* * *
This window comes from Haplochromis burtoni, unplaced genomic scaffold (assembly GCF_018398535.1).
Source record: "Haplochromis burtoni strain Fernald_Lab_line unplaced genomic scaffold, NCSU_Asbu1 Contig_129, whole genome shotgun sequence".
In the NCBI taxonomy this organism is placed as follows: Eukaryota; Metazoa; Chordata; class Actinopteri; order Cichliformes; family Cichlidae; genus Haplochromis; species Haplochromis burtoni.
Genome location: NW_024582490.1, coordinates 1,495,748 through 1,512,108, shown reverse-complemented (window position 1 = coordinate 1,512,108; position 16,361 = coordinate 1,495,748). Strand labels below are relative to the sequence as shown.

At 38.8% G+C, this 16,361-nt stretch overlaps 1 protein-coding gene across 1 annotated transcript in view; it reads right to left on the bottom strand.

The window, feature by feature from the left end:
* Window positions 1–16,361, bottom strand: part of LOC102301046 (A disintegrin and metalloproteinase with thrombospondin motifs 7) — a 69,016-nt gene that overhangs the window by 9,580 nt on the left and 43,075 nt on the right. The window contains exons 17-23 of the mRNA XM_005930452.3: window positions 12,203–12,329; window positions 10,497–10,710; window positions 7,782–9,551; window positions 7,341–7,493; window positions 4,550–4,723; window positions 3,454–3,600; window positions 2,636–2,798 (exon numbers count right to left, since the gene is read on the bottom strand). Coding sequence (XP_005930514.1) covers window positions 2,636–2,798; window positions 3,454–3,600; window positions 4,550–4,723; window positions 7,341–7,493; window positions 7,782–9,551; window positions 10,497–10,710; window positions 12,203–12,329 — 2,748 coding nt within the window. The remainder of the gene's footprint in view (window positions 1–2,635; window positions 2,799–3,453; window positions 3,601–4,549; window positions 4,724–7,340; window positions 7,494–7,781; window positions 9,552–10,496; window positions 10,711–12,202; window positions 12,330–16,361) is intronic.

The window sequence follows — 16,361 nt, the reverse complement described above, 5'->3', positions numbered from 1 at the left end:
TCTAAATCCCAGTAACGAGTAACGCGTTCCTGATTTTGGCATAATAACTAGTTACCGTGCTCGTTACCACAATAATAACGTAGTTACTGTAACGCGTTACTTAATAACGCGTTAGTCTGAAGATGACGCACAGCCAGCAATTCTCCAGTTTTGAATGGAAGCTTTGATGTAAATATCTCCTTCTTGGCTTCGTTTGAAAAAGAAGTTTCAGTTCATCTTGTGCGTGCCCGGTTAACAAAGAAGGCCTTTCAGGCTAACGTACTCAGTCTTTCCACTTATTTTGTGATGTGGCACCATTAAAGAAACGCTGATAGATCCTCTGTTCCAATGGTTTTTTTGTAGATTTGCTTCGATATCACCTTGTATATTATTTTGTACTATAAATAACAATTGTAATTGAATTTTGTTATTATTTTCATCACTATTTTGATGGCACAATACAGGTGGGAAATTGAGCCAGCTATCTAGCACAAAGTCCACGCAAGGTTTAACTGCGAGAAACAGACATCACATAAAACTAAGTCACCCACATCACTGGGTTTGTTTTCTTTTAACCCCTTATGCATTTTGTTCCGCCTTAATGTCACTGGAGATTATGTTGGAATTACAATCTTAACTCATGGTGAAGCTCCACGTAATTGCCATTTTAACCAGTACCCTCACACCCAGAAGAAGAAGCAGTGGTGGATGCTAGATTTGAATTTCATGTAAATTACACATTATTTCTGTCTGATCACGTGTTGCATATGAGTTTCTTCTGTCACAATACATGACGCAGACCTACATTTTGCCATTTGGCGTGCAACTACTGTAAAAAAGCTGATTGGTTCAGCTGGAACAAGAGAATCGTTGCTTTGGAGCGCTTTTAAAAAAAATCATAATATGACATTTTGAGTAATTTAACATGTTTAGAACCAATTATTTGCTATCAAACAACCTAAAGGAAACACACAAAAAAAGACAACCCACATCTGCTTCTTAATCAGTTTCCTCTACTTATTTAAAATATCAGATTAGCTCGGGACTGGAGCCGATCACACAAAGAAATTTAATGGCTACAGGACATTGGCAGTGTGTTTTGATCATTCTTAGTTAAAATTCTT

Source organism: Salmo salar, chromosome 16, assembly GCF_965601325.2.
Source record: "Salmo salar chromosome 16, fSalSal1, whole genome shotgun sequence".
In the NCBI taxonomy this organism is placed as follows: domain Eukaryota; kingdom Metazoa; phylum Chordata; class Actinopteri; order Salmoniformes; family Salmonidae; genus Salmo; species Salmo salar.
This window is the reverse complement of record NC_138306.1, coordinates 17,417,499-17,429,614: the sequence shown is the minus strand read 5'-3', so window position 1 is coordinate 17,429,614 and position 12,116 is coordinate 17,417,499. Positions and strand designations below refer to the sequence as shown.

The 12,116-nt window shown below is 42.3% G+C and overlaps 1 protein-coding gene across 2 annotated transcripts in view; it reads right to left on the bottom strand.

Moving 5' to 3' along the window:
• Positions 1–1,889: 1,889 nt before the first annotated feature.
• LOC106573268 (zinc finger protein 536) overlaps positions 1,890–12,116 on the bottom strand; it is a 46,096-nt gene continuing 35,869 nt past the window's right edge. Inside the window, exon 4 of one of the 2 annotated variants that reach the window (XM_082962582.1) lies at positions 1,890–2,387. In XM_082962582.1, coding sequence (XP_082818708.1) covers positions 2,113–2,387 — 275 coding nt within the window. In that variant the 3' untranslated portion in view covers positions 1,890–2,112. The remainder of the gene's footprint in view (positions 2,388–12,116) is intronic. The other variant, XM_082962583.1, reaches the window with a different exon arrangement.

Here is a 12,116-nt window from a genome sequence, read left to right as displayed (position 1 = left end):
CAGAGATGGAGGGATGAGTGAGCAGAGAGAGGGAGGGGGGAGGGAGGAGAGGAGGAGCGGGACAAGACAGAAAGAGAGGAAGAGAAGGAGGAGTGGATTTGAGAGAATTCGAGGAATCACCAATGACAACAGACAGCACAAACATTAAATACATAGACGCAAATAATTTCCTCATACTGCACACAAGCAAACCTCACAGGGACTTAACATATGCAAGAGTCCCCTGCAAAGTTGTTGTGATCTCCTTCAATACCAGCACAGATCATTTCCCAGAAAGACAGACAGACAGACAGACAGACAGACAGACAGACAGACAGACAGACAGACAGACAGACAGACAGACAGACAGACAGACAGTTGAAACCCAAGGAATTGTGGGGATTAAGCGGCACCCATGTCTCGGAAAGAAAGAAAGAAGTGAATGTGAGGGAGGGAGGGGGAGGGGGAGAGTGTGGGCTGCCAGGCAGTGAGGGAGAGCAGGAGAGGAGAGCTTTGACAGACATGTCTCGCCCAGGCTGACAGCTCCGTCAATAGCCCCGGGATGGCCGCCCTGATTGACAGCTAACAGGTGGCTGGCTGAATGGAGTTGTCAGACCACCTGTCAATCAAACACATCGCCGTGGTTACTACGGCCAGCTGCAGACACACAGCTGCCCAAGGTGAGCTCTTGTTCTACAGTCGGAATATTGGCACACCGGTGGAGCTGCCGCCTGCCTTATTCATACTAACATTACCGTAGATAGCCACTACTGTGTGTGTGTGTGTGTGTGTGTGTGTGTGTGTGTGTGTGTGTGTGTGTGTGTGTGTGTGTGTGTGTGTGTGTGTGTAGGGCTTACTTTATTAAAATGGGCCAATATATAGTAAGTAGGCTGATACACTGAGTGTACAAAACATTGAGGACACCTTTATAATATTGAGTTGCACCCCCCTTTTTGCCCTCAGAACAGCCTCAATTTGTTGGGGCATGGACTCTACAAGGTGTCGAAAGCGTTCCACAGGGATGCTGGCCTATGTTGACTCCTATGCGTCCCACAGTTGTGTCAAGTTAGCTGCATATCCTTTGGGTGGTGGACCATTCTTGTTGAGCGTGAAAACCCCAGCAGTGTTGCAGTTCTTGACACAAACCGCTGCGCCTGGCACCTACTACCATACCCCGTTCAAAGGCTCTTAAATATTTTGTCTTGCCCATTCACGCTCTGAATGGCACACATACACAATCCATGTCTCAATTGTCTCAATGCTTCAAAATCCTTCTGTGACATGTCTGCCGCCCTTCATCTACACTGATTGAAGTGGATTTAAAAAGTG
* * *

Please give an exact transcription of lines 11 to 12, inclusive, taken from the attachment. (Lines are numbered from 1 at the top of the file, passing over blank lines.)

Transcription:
Source record: "Salmo salar chromosome 16, fSalSal1, whole genome shotgun sequence".
In the NCBI taxonomy this organism is placed as follows: domain Eukaryota; kingdom Metazoa; phylum Chordata; class Actinopteri; order Salmoniformes; family Salmonidae; genus Salmo; species Salmo salar.